A team of researchers at the University of Waterloo have developed a new machine-learning method that detects hate speech on social media platforms with 88 per cent accuracy, saving employees from hundreds of hours of emotionally damaging work.

The method, dubbed the Multi-Modal Discussion Transformer (mDT), can understand the relationship between text and images as well as put comments in greater context, unlike previous hate speech detection methods. This is particularly helpful in reducing false positives, which are often incorrectly flagged as hate speech due to culturally sensitive language.

“We really hope this technology can help reduce the emotional cost of having humans sift through hate speech manually,” said Liam Hebert, a Waterloo computer science PhD student and the first author of the study. “We believe that by taking a community-centred approach in our applications of AI, we can help create safer online spaces for all.”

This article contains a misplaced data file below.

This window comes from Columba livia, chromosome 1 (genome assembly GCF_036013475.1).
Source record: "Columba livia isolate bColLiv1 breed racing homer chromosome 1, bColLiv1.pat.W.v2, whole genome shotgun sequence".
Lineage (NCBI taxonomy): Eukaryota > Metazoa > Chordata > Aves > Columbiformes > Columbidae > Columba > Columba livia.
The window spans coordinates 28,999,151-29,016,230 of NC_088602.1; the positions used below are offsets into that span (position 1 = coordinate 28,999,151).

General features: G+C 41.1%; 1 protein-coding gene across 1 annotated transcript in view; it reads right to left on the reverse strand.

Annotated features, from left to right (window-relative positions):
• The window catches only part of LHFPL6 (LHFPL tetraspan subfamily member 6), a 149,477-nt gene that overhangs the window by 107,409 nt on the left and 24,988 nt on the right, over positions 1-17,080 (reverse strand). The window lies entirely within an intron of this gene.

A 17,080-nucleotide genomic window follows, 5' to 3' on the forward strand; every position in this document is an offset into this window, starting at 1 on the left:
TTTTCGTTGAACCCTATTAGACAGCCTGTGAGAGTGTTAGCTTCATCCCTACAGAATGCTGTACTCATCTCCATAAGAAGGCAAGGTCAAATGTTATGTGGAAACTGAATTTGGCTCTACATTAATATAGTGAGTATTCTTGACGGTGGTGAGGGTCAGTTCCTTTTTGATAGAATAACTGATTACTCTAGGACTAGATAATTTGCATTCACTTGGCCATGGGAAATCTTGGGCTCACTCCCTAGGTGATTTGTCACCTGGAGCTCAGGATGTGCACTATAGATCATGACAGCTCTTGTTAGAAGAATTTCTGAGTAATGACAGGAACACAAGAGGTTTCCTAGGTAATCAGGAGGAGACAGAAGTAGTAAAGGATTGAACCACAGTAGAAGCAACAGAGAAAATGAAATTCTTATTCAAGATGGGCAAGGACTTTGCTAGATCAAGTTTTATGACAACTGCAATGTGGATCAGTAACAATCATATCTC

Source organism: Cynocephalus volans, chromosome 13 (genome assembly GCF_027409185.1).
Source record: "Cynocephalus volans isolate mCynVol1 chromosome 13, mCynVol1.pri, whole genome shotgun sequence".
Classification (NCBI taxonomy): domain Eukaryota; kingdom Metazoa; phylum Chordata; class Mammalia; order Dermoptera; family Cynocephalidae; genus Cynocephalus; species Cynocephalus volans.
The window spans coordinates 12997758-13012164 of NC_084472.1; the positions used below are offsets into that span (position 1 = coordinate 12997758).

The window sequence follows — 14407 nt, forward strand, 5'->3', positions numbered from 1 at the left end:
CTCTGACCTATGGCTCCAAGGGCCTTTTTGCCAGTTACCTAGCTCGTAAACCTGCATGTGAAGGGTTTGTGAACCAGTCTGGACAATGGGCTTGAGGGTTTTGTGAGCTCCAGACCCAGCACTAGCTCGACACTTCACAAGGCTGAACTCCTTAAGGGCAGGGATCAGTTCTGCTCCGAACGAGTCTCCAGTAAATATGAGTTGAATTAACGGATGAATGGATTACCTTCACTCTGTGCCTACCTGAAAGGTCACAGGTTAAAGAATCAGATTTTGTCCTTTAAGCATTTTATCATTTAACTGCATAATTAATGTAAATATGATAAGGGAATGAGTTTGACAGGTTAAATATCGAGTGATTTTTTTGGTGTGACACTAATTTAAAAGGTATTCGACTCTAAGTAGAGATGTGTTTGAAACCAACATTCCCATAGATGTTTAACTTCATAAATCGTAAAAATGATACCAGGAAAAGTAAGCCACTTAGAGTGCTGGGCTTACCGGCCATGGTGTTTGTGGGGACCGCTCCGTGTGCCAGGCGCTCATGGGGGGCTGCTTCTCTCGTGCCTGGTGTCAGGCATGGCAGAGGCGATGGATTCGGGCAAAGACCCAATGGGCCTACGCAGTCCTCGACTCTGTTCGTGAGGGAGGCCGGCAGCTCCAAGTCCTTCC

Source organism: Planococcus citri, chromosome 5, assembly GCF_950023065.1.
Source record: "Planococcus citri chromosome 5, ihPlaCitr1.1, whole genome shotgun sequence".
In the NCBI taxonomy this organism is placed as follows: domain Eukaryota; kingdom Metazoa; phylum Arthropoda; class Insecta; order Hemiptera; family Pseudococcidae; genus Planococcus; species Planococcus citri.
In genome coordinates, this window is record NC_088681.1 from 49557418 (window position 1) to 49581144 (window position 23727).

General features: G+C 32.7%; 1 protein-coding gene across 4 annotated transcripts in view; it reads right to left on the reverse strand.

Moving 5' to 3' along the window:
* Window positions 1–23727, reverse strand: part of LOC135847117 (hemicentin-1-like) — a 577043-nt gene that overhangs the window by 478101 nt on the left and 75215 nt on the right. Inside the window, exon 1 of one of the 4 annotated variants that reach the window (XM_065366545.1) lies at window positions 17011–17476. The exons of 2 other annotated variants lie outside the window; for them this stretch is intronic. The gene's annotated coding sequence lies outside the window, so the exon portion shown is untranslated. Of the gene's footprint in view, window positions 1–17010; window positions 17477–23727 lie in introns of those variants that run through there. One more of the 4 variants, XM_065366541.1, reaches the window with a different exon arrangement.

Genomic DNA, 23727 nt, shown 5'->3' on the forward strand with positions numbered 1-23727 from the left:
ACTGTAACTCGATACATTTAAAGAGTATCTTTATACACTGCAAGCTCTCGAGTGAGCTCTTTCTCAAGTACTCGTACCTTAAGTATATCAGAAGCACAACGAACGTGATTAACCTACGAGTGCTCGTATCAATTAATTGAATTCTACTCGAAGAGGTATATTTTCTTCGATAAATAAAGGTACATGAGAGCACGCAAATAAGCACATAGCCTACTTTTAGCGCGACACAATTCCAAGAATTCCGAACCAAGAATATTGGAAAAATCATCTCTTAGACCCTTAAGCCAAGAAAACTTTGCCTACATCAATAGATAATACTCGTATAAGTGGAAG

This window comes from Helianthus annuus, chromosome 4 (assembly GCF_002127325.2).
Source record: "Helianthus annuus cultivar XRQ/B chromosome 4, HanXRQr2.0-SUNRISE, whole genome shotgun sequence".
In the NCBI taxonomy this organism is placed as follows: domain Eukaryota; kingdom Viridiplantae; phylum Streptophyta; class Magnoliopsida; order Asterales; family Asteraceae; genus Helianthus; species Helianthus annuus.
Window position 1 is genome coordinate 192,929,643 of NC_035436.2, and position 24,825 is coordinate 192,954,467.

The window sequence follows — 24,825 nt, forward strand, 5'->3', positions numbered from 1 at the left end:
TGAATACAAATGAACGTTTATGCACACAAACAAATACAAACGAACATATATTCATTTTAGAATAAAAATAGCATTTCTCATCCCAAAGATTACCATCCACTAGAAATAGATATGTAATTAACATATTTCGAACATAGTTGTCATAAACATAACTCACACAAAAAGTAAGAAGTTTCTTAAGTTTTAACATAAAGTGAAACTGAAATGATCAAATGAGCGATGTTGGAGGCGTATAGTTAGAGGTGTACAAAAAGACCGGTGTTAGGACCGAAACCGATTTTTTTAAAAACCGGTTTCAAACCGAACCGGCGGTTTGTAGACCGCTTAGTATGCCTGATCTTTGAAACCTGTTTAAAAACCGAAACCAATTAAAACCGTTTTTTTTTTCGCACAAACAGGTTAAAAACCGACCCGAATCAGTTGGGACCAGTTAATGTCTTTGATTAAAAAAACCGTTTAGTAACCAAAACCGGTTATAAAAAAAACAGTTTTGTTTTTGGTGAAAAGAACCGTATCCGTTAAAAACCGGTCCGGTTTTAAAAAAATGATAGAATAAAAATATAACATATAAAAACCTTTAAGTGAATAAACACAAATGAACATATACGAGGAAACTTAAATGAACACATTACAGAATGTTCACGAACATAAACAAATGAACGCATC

Researchers have been building models to analyze the meaning of human conversations for many years, but these models have historically struggled to understand nuanced conversations or contextual statements. Previous models have only been able to identify hate speech with as much as 74 per cent accuracy, below what the Waterloo research was able to accomplish.

“Context is very important when understanding hate speech,” Hebert said. “For example, the comment ‘That’s gross!’ might be innocuous by itself, but its meaning changes dramatically if it’s in response to a photo of pizza with pineapple versus a person from a marginalized group.

“Understanding that distinction is easy for humans, but training a model to understand the contextual connections in a discussion, including considering the images and other multimedia elements within them, is actually a very hard problem.”

Unlike previous efforts, the Waterloo team built and trained their model on a dataset consisting not only of isolated hateful comments but also the context for those comments. The model was trained on 8,266 Reddit discussions with 18,359 labelled comments from 850 communities.

“More than three billion people use social media every day,” Hebert said. “The impact of these social media platforms has reached unprecedented levels. There’s a huge need to detect hate speech on a large scale to build spaces where everyone is respected and safe.”

The research, Multi-Modal Discussion Transformer: Integrating Text, Images and Graph Transformers to Detect Hate Speech on Social Media, was recently published in the proceedings of the Thirty-Eighth AAAI Conference on Artificial Intelligence.

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